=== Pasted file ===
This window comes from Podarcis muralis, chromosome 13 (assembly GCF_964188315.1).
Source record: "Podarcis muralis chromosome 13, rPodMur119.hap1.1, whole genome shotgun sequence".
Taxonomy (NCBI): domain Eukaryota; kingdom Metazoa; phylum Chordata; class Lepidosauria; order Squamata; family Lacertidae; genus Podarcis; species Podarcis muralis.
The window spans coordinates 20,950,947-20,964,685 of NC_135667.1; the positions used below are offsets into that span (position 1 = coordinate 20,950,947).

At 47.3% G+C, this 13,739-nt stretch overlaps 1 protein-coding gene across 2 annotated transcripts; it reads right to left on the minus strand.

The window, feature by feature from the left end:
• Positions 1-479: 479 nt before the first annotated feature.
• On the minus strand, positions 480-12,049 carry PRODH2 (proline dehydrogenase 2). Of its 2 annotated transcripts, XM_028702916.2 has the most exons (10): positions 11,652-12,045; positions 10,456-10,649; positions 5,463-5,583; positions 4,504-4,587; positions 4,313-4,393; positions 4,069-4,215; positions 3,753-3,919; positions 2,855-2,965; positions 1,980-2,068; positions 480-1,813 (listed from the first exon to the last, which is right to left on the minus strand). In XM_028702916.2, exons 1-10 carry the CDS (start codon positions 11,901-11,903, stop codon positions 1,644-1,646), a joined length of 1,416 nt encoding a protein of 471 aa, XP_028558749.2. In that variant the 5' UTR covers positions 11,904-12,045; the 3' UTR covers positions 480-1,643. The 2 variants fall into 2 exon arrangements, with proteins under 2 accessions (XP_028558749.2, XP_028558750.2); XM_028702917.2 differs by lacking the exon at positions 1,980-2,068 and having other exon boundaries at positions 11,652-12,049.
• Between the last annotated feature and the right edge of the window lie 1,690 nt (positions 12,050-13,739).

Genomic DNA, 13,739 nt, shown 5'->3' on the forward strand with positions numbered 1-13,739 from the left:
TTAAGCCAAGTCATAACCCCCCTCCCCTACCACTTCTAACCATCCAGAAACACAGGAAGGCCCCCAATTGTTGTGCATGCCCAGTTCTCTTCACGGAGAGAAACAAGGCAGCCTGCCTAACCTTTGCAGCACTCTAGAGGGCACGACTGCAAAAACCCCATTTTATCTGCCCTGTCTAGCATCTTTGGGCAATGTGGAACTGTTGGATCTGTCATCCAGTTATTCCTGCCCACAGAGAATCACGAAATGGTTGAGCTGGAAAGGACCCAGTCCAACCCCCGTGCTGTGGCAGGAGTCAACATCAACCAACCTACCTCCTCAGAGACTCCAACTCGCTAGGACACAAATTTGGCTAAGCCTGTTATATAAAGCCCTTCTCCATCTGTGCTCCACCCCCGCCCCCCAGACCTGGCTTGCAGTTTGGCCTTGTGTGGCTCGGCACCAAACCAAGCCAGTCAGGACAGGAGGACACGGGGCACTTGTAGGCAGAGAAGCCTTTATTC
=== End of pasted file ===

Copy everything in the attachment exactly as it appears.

This window comes from Podarcis muralis, chromosome 13 (assembly GCF_964188315.1).
Source record: "Podarcis muralis chromosome 13, rPodMur119.hap1.1, whole genome shotgun sequence".
Taxonomy (NCBI): domain Eukaryota; kingdom Metazoa; phylum Chordata; class Lepidosauria; order Squamata; family Lacertidae; genus Podarcis; species Podarcis muralis.
The window spans coordinates 20,950,947-20,964,685 of NC_135667.1; the positions used below are offsets into that span (position 1 = coordinate 20,950,947).

At 47.3% G+C, this 13,739-nt stretch overlaps 1 protein-coding gene across 2 annotated transcripts; it reads right to left on the minus strand.

The window, feature by feature from the left end:
• Positions 1-479: 479 nt before the first annotated feature.
• On the minus strand, positions 480-12,049 carry PRODH2 (proline dehydrogenase 2). Of its 2 annotated transcripts, XM_028702916.2 has the most exons (10): positions 11,652-12,045; positions 10,456-10,649; positions 5,463-5,583; positions 4,504-4,587; positions 4,313-4,393; positions 4,069-4,215; positions 3,753-3,919; positions 2,855-2,965; positions 1,980-2,068; positions 480-1,813 (listed from the first exon to the last, which is right to left on the minus strand). In XM_028702916.2, exons 1-10 carry the CDS (start codon positions 11,901-11,903, stop codon positions 1,644-1,646), a joined length of 1,416 nt encoding a protein of 471 aa, XP_028558749.2. In that variant the 5' UTR covers positions 11,904-12,045; the 3' UTR covers positions 480-1,643. The 2 variants fall into 2 exon arrangements, with proteins under 2 accessions (XP_028558749.2, XP_028558750.2); XM_028702917.2 differs by lacking the exon at positions 1,980-2,068 and having other exon boundaries at positions 11,652-12,049.
• Between the last annotated feature and the right edge of the window lie 1,690 nt (positions 12,050-13,739).

Genomic DNA, 13,739 nt, shown 5'->3' on the forward strand with positions numbered 1-13,739 from the left:
TTAAGCCAAGTCATAACCCCCCTCCCCTACCACTTCTAACCATCCAGAAACACAGGAAGGCCCCCAATTGTTGTGCATGCCCAGTTCTCTTCACGGAGAGAAACAAGGCAGCCTGCCTAACCTTTGCAGCACTCTAGAGGGCACGACTGCAAAAACCCCATTTTATCTGCCCTGTCTAGCATCTTTGGGCAATGTGGAACTGTTGGATCTGTCATCCAGTTATTCCTGCCCACAGAGAATCACGAAATGGTTGAGCTGGAAAGGACCCAGTCCAACCCCCGTGCTGTGGCAGGAGTCAACATCAACCAACCTACCTCCTCAGAGACTCCAACTCGCTAGGACACAAATTTGGCTAAGCCTGTTATATAAAGCCCTTCTCCATCTGTGCTCCACCCCCGCCCCCCAGACCTGGCTTGCAGTTTGGCCTTGTGTGGCTCGGCACCAAACCAAGCCAGTCAGGACAGGAGGACACGGGGCACTTGTAGGCAGAGAAGCCTTTATTC